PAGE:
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In one respect, both Handel and Bach have been best known through the history of music for their vocal music. As a result, there are many excellent recordings of their works. Handel’s Messiah has an enormous number of representative examples. I will therefore include my favorite selection, but will also include a number of additional options beneath if I feel like it is necessary.

For example, the modern movement toward playing music with ‘original’ instruments (that is, actual instruments from the period or reproductions) along with using historically informed styles means that the music can sound quite different than playing the same piece with modern instruments and using more traditional styles. I sometimes prefer one over the other, or sometimes I like hearing both.

All to say, Baroque music has representatives in both schools, and I may sometimes give you those options. I’ll try to specify the style if it seems like it would be useful.

Handel’s Vocal Music

There are many collections of Handel’s most famous arias sung by virtuosos. They are a wonderful way to go straight to the best of his work.

Handel Gold – Multiple Artists | 2 CDs Amazon

Handel Arias – Renée Fleming, soprano with Orchestra Of The Age Of Enlightenment | 2 CDs Amazon

Handel Arias – Bryn Terfel, Bass-Baritone | Amazon

There are abundant riches when it comes to Messiah. It is the most famous vocal work in the English language, and has been for over three hundred years. I will provide here my favorite versions to listen to, but there are many more for you to explore.

Messiah – John Eliot Gardiner, The Monteverdi Choir | CD Amazon | CD & LP Discogs | This is an original instrument version that is nearly perfect in every way.

Other Recordings

All of this recordings are available for purchase on Amazon or Discogs.

Messiah – Sir Thomas Beecham & Royal Philharmonic Orchestra | The traditional, large chorus British version – one of the most famous recordings of Messiah

Messiah – Christopher Hogwood & The Academy of Ancient Music | My second favorite version, although also on original instruments in an ‘historically informed performance’.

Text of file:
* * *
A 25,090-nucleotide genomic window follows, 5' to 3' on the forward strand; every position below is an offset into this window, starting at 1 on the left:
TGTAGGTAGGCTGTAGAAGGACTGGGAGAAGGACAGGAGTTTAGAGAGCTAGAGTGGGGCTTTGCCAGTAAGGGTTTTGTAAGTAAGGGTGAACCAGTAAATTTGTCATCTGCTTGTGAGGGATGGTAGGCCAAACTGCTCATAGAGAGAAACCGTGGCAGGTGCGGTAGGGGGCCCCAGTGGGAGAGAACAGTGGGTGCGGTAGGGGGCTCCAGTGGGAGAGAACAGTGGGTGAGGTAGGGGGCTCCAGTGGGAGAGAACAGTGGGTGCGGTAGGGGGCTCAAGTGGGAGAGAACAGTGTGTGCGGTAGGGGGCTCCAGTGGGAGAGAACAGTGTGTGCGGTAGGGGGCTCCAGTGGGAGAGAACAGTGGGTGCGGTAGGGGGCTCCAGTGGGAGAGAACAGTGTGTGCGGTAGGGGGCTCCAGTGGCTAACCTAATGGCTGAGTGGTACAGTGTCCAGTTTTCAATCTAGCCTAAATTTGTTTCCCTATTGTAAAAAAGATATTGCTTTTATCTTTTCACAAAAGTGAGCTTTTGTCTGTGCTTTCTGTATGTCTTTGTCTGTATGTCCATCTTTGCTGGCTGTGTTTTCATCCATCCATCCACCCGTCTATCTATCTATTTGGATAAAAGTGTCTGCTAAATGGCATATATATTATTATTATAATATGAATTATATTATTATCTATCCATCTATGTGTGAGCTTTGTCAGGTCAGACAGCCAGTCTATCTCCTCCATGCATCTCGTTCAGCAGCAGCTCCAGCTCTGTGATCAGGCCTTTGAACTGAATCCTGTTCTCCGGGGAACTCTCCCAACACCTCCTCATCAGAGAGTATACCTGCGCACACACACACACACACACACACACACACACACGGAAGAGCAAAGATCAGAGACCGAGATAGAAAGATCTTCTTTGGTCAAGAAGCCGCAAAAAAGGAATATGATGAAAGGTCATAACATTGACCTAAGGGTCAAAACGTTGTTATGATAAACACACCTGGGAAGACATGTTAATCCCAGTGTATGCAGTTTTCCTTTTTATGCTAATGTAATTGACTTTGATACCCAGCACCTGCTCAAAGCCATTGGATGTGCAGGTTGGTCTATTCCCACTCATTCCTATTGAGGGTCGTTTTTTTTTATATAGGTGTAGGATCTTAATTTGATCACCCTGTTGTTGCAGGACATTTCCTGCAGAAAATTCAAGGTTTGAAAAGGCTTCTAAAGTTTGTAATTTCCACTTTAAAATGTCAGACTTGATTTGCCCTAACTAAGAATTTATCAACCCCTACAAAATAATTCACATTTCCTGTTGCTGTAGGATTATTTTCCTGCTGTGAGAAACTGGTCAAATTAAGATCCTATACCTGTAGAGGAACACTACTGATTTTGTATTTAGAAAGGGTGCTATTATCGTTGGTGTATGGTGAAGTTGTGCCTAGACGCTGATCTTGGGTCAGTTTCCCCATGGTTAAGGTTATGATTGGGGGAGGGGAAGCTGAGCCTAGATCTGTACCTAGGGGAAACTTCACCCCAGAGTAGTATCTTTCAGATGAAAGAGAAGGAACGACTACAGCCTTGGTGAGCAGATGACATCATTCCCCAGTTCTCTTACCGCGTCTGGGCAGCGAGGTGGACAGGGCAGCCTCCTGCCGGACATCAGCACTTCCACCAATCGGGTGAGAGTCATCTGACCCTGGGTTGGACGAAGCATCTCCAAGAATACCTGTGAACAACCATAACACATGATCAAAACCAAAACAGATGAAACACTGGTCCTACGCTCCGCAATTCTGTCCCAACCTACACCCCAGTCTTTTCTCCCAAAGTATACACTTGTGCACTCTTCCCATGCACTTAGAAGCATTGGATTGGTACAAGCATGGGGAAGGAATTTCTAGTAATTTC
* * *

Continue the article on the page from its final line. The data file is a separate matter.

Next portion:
Messiah – Eugene Ormandy & Mormon Tabernacle Choir | The traditional, large chorus American version, with slower tempos.

I have included a few of Handel’s full oratorios as well as some of his wonderful music for church services.

Saul – Paul McKreesh & Gabrielli Consort & Players | Amazon

Israel in Egypt – John Eliot Gardiner & the Monteverdi Choir | Amazon

Utrecht ‘Te Deum & Jubilate’ & Zadok the Priest – Geraint Jones | Some of Handel’s most popular church music.

Handel’s Instrumental Music

Harpsichord Suites – Colin Tilnay, harpsichord | Amazon

Handel and Scarlatti – Murray Perahia, piano | Amazon | A wonderful recording pairing both two of Handel’s suites and a handful of Scarlatti’s sonatas.

Keyboard Suites 1-8 & 9-12 – Sviatoslav Richter & Andrei Gavrilov, piano | Amazon | This is one of my favorite recordings of these works. Richter and Gavrilov each take different suites and both do an excellent job. The piano brings out much of the singing nature of these works.

Handel wrote a variety of sonatas featuring various instruments accompanied by a harpsichord. They are wonderful pieces.

Complete Violin Sonatas – Andrew Manze, violin | Amazon

Flute Sonatas – Hans-Martin Linde, flute; Karl Richter, harpsichord

Trio Sonatas – Trevor Pinnock and others | Amazon

Conceri Grossi Op. 6, No. 1-12 & Op. 3, No. 1-12 – Sir Neville Marriner & Academy of St. Martin-in-the Fields

Organ Music Op. 4 & Op. 7 – Karl Richter and Münchener Bach-Orchester

Oboe Concertos No. 1-3 – Raymond Leppard & English Chamber Orchestra